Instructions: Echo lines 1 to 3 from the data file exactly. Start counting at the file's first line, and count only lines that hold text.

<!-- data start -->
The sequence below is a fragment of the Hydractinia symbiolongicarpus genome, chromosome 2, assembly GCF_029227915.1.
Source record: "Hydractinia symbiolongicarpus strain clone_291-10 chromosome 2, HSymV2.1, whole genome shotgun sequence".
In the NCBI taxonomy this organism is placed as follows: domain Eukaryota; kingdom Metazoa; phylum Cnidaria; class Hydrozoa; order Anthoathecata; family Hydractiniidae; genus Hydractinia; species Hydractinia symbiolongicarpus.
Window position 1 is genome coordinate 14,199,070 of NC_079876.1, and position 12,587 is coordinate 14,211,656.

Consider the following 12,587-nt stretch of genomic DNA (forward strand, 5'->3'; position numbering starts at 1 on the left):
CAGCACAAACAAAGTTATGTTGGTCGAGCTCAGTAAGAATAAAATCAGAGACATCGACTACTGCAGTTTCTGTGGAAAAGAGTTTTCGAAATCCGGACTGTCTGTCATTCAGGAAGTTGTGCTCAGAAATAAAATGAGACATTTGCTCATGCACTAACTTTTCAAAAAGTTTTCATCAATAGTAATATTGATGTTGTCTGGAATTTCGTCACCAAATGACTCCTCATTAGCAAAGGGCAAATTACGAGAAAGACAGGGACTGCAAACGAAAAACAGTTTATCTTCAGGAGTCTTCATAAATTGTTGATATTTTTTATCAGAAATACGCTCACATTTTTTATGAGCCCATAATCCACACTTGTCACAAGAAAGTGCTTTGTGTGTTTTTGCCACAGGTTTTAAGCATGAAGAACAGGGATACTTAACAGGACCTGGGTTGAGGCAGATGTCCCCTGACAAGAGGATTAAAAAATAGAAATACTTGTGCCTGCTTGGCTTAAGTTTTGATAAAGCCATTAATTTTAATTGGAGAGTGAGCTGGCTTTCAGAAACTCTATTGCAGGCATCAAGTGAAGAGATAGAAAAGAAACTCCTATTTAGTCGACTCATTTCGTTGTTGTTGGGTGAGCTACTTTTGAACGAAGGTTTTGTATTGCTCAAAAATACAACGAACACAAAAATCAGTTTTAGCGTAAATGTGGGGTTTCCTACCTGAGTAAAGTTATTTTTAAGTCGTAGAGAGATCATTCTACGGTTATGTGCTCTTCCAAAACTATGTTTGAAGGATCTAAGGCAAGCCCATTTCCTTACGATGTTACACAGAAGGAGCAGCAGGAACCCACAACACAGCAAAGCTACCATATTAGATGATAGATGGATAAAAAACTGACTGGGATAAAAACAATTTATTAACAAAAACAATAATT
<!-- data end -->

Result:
The sequence below is a fragment of the Hydractinia symbiolongicarpus genome, chromosome 2, assembly GCF_029227915.1.
Source record: "Hydractinia symbiolongicarpus strain clone_291-10 chromosome 2, HSymV2.1, whole genome shotgun sequence".
In the NCBI taxonomy this organism is placed as follows: domain Eukaryota; kingdom Metazoa; phylum Cnidaria; class Hydrozoa; order Anthoathecata; family Hydractiniidae; genus Hydractinia; species Hydractinia symbiolongicarpus.